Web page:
Dupuytren’s contracture – curled fingers

Curled fingers

Getting its name for French surgeon Dupuytren in 1831, this condition is a progressive disease of connective tissue. The most common localization of the disease appears in the area of the fist as an isolated phenomenon. Sometimes, however, changes appear on the bottom side of the foot or in the genital area. Characteristic symptoms include “bumps” and “tapes” on the palm, that increase over time and lead to increased curling of the fingers; the so called flexile finger contractures. This process is basically the proliferation of the connective tissue, through which the skin becomes harder and immobile because of the lack of subcutaneous fat tissue.

The patient observes progressive “curling” of the fingers at the level of two rows of joints of the small finger, ring and middle finger. The strength of the hand is diminishing, everyday activities become increasingly difficult as deformities progress. In the area of the palm, thickening occurs. Changes in connective tissue in the genital area also create discomfort.


Usually, its the IV and V finger that are affected. Most male patients are between 40 and 60 years of age. It often occurs in diabetics, people with HIV infection or hyperlipidemia. Both hands are frequently affected by this disease which limits the patient in performing daily activities.


Initially, the contracture can be treated by applying corticosteroid injections to the thickening area. Several applications are commonly required, leading to a certain reduction in the changes.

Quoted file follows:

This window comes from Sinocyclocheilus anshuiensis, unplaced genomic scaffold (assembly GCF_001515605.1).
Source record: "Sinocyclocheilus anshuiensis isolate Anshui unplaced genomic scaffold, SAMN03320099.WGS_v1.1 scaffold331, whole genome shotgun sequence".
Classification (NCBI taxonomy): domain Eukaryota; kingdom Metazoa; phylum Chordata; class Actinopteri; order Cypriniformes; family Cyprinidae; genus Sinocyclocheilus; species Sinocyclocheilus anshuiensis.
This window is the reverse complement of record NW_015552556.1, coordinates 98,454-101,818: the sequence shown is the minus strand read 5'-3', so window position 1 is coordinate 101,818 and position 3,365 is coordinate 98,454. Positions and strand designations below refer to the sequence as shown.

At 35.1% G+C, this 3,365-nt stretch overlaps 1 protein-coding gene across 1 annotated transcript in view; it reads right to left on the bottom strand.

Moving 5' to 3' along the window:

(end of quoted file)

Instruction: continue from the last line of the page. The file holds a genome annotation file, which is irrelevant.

Thanks to the increasingly frequent use of autologous conditioned plasma, the results of such treatment are more than promising. Even after a couple of injections, there is softening and reduction of thickening in the area of the palm. The method is completely safe and painless, and is run by specialized Polyclinics staff at very affordable prices.

Today, collagenase enzyme injections are offered, whose application leads to the regression of present thickening on the palms. This type of therapy still has a steep price on our market.

There are several levels of this illness. If progression is present, surgical treatment should be applied instead.

Operative treatment consists of so called. partial or radical fasciectomy, which is used to remove fewer or more diseased tissues. Unfortunately, there are also some cases where amputation of the bent finger is the only solution.

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